By Anna Hayes
How to review Samuel Beckett? It’s a funny one because, no matter what you say, you’re probably wrong. But as the character in his penultimate work Worstword Ho says: “Try again. Fail again. Fail better.”
Those immortal lines, repurposed in a wide variety of areas today, might perhaps have summed up Beckett’s own attitude to this particular work. According to academic documents, Beckett claimed to be struggling with “impossible prose” while writing it.
I read the piece a few weeks before attending Victorian Theatre Company and Theatre Works’ presentation of Worstword Ho on Friday night and enjoyed it, without claiming to really understand what was going on.
But I think that might be the point – nothing invites interpretation quite like a good ol’ dose of existentialism.
Over the course of an hour, the packed house at the Explosives Factory is invited to consider a range of ideas and images, each repeating on loop and in ever disintegrating attempts at language. The speech is monosyllabic and staccato – an uneasy rhythm building at intervals before diminishing again – there is a musicality to it in that sense, even though nary a note is hummed.
This is the part where I’d usually give a quick overview of what the play is about but… well, I’m not sure it’s about anything, and even at that I’m probably wrong. I read one reader’s review who described it as ‘the bare bones of a plot arguing with itself as to whether it’s there at all’ and I thought that described it superbly.
The dialogue both reads and plays as if someone is taking voice notes – talking, talking, talking – correcting themselves mid-sentence and then repeating the sentence with the correct phrase, and then repeating the sentence with further embellishment.
It’s like a record getting stuck on loop, but adding a little bit each time it tracks around.
There are elements of whimsy and humour in the piece, mainly over some of the phrasing and repetition that Robert Meldrum delivers. Humour isn’t uncommon in Beckett – I have seen two versions of Waiting for Godot, one of which was incredibly bleak, the other – incredibly funny. It’s the golden ticket for Godot really – getting two performances at opposite ends of that spectrum.
But the real power in this piece is in its recurring themes and motifs – the old woman, the old man and the boy – it’s unclear as to whether these are memories, hallucinations, or ghosts of the dim and the void which our character rails against. These stories alter slightly as time goes on and they are returned to frequently.
There are all sorts of theories and interpretations – is it purgatory, is the character on his deathbed – already in the void but struggling for coherence, are the ‘one’ and the ‘twain’ (the aforementioned ghostly characters) elements of Beckett’s own past and childhood?
In the end, it doesn’t really matter. At the heart of Beckett’s work is the human condition – how we think, how we feel, what we do when we think and feel. His work creates an atmosphere where logic really has little or no place.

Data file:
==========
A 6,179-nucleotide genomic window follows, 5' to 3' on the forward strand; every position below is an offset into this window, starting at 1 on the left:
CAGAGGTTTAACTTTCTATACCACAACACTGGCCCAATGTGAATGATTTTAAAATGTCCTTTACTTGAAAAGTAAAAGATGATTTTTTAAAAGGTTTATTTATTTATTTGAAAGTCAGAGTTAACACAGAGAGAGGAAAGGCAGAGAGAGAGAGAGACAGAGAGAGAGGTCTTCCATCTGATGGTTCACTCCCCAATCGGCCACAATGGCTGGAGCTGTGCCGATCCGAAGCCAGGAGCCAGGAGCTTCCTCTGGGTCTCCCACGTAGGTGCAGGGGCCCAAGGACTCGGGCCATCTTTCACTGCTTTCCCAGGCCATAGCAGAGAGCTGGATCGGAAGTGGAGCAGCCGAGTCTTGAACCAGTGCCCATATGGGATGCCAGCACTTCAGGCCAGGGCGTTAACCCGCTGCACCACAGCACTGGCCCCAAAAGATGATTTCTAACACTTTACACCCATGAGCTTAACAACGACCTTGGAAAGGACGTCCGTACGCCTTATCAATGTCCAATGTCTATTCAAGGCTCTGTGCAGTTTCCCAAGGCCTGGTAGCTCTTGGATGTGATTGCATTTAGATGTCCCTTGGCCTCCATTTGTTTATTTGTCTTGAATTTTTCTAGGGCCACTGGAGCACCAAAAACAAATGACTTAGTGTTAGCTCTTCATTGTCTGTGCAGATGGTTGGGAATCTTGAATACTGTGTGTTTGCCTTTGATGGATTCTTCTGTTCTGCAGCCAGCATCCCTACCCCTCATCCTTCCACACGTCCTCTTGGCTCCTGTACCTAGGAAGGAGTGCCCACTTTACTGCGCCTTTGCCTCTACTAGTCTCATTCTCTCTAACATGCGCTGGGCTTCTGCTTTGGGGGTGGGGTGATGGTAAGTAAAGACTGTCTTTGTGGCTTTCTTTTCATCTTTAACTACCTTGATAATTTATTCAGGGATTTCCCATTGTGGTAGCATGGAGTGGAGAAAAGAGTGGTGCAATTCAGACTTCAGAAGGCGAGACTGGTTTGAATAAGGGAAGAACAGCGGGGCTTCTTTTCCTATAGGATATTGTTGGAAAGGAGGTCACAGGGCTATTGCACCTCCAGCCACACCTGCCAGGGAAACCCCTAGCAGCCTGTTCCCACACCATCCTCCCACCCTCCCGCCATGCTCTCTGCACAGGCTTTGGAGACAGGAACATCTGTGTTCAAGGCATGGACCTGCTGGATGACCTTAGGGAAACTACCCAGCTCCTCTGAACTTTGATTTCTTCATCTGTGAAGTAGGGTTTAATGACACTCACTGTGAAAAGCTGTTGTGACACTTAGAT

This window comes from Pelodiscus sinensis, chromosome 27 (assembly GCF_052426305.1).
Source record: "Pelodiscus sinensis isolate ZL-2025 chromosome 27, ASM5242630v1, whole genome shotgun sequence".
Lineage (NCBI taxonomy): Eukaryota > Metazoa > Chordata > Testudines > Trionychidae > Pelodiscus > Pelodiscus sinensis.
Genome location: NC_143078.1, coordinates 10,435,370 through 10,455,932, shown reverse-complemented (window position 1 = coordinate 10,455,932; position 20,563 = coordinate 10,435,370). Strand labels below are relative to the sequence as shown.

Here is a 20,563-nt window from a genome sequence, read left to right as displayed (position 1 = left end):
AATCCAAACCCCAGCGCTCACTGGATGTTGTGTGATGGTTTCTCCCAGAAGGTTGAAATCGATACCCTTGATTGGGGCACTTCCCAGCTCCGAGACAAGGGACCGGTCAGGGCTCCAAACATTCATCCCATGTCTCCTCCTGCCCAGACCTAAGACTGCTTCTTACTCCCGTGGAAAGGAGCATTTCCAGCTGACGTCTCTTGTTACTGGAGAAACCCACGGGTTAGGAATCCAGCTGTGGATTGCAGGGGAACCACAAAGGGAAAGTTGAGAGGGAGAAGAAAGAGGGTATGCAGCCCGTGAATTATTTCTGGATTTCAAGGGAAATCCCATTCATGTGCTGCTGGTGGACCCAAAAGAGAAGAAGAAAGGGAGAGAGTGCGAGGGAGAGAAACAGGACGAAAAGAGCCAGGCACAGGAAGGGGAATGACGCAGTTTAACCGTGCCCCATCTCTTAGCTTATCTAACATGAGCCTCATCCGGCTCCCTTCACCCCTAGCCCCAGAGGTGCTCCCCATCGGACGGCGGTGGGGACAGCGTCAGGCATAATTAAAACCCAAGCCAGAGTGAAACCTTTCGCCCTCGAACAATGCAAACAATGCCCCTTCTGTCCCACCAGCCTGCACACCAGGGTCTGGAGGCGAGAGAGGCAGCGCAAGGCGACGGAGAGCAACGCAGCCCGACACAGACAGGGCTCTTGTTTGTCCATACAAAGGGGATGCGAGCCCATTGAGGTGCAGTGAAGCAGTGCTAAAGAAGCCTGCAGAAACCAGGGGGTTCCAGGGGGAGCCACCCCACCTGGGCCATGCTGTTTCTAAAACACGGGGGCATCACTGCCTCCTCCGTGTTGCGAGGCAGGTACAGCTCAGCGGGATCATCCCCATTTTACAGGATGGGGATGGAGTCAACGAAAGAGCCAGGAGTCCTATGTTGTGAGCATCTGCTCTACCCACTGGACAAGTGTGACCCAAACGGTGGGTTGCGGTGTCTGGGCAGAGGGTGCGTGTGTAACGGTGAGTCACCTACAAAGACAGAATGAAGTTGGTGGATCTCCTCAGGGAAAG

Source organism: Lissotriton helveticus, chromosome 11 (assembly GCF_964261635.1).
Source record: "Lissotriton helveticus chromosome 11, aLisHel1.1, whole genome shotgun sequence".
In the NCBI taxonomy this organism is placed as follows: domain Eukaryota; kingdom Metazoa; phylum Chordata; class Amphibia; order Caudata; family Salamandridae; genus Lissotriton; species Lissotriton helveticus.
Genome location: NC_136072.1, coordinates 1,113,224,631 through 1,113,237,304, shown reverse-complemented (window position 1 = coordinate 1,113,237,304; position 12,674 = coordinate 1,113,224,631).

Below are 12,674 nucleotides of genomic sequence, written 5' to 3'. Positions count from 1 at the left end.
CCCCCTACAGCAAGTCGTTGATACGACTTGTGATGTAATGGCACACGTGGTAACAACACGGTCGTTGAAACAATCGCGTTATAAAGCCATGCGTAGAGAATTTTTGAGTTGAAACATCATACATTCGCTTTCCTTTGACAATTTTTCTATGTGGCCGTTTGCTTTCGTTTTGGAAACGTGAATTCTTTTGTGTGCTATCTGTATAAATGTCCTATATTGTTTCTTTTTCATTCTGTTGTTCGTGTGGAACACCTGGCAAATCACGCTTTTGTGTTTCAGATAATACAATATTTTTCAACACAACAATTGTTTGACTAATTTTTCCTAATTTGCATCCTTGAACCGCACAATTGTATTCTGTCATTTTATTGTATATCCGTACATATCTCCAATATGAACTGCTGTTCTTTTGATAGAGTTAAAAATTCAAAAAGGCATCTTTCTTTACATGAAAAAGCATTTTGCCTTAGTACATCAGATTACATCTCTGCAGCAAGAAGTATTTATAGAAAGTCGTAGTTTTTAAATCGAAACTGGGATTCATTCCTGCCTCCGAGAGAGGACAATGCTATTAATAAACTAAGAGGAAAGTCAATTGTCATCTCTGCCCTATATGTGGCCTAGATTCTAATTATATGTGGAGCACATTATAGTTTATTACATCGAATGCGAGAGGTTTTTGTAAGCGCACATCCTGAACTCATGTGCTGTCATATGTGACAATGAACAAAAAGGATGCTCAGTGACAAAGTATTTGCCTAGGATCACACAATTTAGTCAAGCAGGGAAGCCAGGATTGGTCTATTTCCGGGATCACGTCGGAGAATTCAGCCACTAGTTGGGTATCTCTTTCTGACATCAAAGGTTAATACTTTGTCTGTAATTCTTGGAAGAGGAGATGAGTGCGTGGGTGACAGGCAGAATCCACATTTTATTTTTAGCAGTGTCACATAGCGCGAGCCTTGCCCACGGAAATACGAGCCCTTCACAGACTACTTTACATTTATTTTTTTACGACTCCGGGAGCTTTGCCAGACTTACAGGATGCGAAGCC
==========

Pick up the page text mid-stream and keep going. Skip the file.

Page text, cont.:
About midway through the piece, our character laments the potential loss of words and that poses the question to us, as an audience: how do we use words in a space of nothingness, in a space that maybe doesn’t exist? If nothing exists, then how do we describe it? If nothing exists, what point do words have?
On the opposite side of that bleak thought is the sheer defiance of humanity – our character refuses to yield, like someone running through all the permutations of an unsolvable puzzle. He challenges himself: ‘Say bones. No bones but say bones. Say ground. No ground but say ground.’ He knows that these things no longer exist in any meaningful way but he clings to them and their meaning – in a world where language is potentially disappearing, even his ability to understand the concept of these items gives hope.
I could write for hours on interpretations of Beckett and still be wrong, which is kind of fitting really in the sense that our character in Worstword Ho seems unperturbed by failure as long as it is a ‘better failure’ than the last time.
The staging of the play is relatively simple with a couple of different seating areas – a bench, an armchair, and a chair and desk which feel like self-contained spaces that provide an episodic feel to Meldrum’s efforts.
With all the talk of dims and voids, kudos must go to director Richard Murphet, designer Chelsea Neate and the lighting operator because this was a tremendously good use of technical assets. The lighting almost told a story of its own, backing Meldrum’s tales up with clever spots producing eerie shadowing on the back wall. The tone shifts, corresponding with Meldrum’s movements and segues into different territory, provided characterisation for the place (no place but say place) the character inhabits.
A one-man show is a big ask of an actor, never mind one as choppy and as nuanced as this.
Robert Meldrum conquers the task with grace and a remarkable stage presence. We see and hear all of the emotions that drive him forward – his energetic story-building, his scornful resistance to certain ideas and thoughts, his fear and desperation and, finally, a stoic kind of reservation as his journey ends, or maybe, as the text might say, ‘unends’.
Meldrum guides us through this looping and repeating world with a certainty that almost seems impossible in such an ethereal space – in a piece that increasingly asks us to ‘unimagine’ our reality, his humanity keeps us grounded. Even when there is no ground.
Worstword Ho is probably not for everyone – there is no literal here, the show exists completely in the liminal, but if you can step into that world, just for an hour, you may just find the sublime.
Image: Chelsea Neate